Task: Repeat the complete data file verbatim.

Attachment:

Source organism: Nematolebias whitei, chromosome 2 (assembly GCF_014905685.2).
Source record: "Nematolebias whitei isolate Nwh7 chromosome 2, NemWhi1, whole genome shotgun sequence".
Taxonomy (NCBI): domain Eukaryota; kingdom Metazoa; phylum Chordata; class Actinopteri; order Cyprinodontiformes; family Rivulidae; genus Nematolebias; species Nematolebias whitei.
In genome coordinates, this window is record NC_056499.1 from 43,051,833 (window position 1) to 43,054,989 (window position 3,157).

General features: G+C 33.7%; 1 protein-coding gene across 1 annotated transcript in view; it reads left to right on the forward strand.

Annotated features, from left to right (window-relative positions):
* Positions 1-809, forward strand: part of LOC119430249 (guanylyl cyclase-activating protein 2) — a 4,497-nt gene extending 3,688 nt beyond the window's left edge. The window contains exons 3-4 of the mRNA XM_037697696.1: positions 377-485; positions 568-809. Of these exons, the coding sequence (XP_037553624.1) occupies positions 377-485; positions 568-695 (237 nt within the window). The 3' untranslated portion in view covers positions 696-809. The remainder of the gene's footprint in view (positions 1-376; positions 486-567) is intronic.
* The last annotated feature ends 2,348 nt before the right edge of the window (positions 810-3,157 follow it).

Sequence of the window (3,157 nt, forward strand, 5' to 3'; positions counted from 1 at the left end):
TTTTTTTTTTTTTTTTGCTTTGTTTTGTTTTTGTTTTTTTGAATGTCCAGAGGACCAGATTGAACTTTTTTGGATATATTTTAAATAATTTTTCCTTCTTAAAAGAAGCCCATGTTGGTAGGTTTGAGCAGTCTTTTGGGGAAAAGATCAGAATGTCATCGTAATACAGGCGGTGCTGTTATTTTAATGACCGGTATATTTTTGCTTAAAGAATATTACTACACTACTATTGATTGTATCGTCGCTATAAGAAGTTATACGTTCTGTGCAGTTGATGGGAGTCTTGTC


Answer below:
Source organism: Nematolebias whitei, chromosome 2 (assembly GCF_014905685.2).
Source record: "Nematolebias whitei isolate Nwh7 chromosome 2, NemWhi1, whole genome shotgun sequence".
Taxonomy (NCBI): domain Eukaryota; kingdom Metazoa; phylum Chordata; class Actinopteri; order Cyprinodontiformes; family Rivulidae; genus Nematolebias; species Nematolebias whitei.
In genome coordinates, this window is record NC_056499.1 from 43,051,833 (window position 1) to 43,054,989 (window position 3,157).

General features: G+C 33.7%; 1 protein-coding gene across 1 annotated transcript in view; it reads left to right on the forward strand.

Annotated features, from left to right (window-relative positions):
* Positions 1-809, forward strand: part of LOC119430249 (guanylyl cyclase-activating protein 2) — a 4,497-nt gene extending 3,688 nt beyond the window's left edge. The window contains exons 3-4 of the mRNA XM_037697696.1: positions 377-485; positions 568-809. Of these exons, the coding sequence (XP_037553624.1) occupies positions 377-485; positions 568-695 (237 nt within the window). The 3' untranslated portion in view covers positions 696-809. The remainder of the gene's footprint in view (positions 1-376; positions 486-567) is intronic.
* The last annotated feature ends 2,348 nt before the right edge of the window (positions 810-3,157 follow it).

Sequence of the window (3,157 nt, forward strand, 5' to 3'; positions counted from 1 at the left end):
TTTTTTTTTTTTTTTTGCTTTGTTTTGTTTTTGTTTTTTTGAATGTCCAGAGGACCAGATTGAACTTTTTTGGATATATTTTAAATAATTTTTCCTTCTTAAAAGAAGCCCATGTTGGTAGGTTTGAGCAGTCTTTTGGGGAAAAGATCAGAATGTCATCGTAATACAGGCGGTGCTGTTATTTTAATGACCGGTATATTTTTGCTTAAAGAATATTACTACACTACTATTGATTGTATCGTCGCTATAAGAAGTTATACGTTCTGTGCAGTTGATGGGAGTCTTGTC